Recently the debate over what is the proper drinking age has a controversial issue. Some believe that “rather than tinkering with the drinking age, we should ensure that young people are better prepared for the joys and dangers of alcohol way before they approach adulthood” (You can…). Only in the last half century did the Act of 1984 set the legal drinking age at twenty-one. Today we are seeing that act fall apart because more and more teens are consuming alcohol at an earlier age. “Boulder Police Chief Beckner says that having a law that makes the consumption of alcohol beverages illegal by many college students may contribute to the problem of heavy or "binge" drinking”(McCardell). In addition to this, some teens do it just to rebel against their parents for the leash they have had on them.
Eighteen: a lot happens at that age. For example, you are allowed to enlist in the army when you are eighteen and could even be asked to lay down your life should you go to war. Eighteen year olds are entrusted with the right to marry and are allowed to vote for political candidates. Nevertheless, eighteen year olds are not allowed to enjoy alcoholic beverages. Some citizens say that eighteen year olds should not drink because they lack maturity and they often binge drink. The act of 1984 was developed because of Candy Lightner, “president of MADD, whose daughter was killed by a drunk driver a few years earlier”(Koroknay – Palicz). Based on what the president of Middlebury College said, since we are adults at eighteen, the lower drinking age would provide less abusive drinking. However with this implemented, people who are eighteen would have to get a drinking license. If you think about it, it should be legal for an eighteen-year old to drink since they can enlist in the army, vote, be married, and even be convicted as an adult in a criminal court. Therefore the Drinking Act should stay enforced but with some exemptions and corrects to help the states determine whether or not the state governments will decide to let the drinking be lowered for the eighteen year olds. Teens drink because they are curious and wonder what it feels like to be drunk. “They believe that it will make them feel good, not realizing it could just as easily make them sick and hung-over” (Dowshen).
Research shows even now most of the high school senior in the nation drink alcohol at least once a month. However, today’s media exaggerates both sides of this dispute and it has lead to a stalemate. When people think about lowering the age, some compromises do come up like a drinking permit but it would probably be for low alcohol beverages instead of hard liquor.
Prof. Geller highlights the disparity of the drinking age and the responsibilities incurred upon eighteen year olds today when he said that the “U.S. government should raise the enlistment age from 18 to 21 years old”. This corresponds to the lowering of the drinking since we already place a lot of responsibility on eighteen year olds today.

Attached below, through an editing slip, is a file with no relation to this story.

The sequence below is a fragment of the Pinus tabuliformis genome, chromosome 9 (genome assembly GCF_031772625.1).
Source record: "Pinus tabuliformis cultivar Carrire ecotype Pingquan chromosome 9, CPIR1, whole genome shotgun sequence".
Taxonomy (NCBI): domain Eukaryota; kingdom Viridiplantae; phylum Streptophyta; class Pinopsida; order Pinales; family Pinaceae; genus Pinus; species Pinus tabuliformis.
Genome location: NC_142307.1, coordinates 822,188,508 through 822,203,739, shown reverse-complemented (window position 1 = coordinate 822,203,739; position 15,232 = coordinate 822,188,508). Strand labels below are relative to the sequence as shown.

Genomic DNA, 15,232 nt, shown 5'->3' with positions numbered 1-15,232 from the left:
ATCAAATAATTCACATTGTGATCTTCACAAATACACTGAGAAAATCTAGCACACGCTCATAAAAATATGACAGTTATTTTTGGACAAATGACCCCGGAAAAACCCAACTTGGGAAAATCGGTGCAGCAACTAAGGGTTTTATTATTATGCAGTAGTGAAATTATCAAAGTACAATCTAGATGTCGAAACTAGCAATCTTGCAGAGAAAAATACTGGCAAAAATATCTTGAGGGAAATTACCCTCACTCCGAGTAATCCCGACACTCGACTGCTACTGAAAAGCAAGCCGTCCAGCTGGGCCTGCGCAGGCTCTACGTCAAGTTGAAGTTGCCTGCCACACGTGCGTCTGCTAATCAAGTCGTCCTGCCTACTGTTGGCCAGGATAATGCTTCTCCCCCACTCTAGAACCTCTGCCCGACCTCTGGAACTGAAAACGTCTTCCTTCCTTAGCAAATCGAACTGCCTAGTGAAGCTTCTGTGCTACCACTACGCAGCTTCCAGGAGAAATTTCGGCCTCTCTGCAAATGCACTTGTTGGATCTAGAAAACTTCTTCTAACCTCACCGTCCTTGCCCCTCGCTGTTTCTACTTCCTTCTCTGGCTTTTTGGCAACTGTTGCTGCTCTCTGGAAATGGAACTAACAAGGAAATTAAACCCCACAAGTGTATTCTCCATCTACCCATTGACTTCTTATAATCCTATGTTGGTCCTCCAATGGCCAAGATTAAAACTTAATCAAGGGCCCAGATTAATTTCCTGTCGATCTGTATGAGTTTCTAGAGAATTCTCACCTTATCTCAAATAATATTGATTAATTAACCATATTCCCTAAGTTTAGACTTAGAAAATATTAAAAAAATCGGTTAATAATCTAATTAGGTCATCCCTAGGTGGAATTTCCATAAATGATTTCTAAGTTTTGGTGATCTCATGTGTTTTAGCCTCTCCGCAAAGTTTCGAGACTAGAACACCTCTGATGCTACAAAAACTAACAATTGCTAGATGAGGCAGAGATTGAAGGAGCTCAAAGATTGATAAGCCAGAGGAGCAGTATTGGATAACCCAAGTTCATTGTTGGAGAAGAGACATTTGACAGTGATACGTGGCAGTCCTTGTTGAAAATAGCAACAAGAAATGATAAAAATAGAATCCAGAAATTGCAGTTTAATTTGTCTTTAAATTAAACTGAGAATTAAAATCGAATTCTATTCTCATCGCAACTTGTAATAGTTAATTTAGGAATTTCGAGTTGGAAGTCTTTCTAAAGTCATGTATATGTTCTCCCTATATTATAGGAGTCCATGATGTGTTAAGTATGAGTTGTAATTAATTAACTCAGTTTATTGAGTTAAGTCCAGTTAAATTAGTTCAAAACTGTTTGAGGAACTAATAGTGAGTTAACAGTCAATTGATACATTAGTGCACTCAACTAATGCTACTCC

If there were not as many advertisements for alcohol and liquor, teens would rarely want to drink illegally. Peer pressure is around us regardless of what someone might think, and teens will continue to try to break the law in order to obtain alcohol regardless of the consequences. Alcohol and teens will always be a problem because they will drink in secret. Often they do not believe that they will be caught but when they are caught; there are big consequences like a suspended license if there is any alcohol in their system when they drive, regardless of whether or not they are over the limit. In addition, an individual may even serve time in prison.
Accidents happen because of high levels of alcohol. Teens often have this as a rush even though it is not safe. In addition, more and more educational groups pop-up because they want to “utilize a lecture-discussion on why and how drinking maybe a problem in the community” (Stimmel). The better awareness for eighteen year olds with alcohol will benefit the most because drinking is becoming the new social high.
Geller, Jeffery. “21-year-old drinking age unfair”. The New York Times, April 1, 2008. Massachusetts. 22 Apr. 2008. http://www.lexisnexis.com/us/lnacademic/results/docview/docview.do?risb=21_T3585354005&format=GNBFI&sort=RELEVANCE&startDocNo=1&resultsUrlKey=29_T3585354008&cisb=22_T3585354007&treeMax=true&treeWidth=0&selRCNodeID=13&nodeStateId=411en_US,1,5&docsInCategory=202&csi=8213&docNo=2.
Koroknay – Palicz, Alex. “Legislative Analysis for the National Minimum Drinking Age Act.” 2008 Apr. 19. http://www.asfar.org/zine/5th/cover.html
McCardell, Jr., John. “What your college president didn't tell you?” The New York Times, September 14, 2004; Hughes, Jim. College drinking on rise: Colorado nabs more minors. Denver Post, September 27,2004.
Stimmel, Barry, MD. Editor. Current Controversies in Alcoholism. “Advances in Alcohol & Substance Abuse”. Vol. 2 Num. 2 Haworth Press Inc. New York, NY 1983.
"You can join the army, vote, but you may soon be too young to drink; Comment.(Features)." Sunday Times (London, England) (Jan 13, 2008): 15. Academic OneFile. Gale. Clemson University. 15 Apr. 2008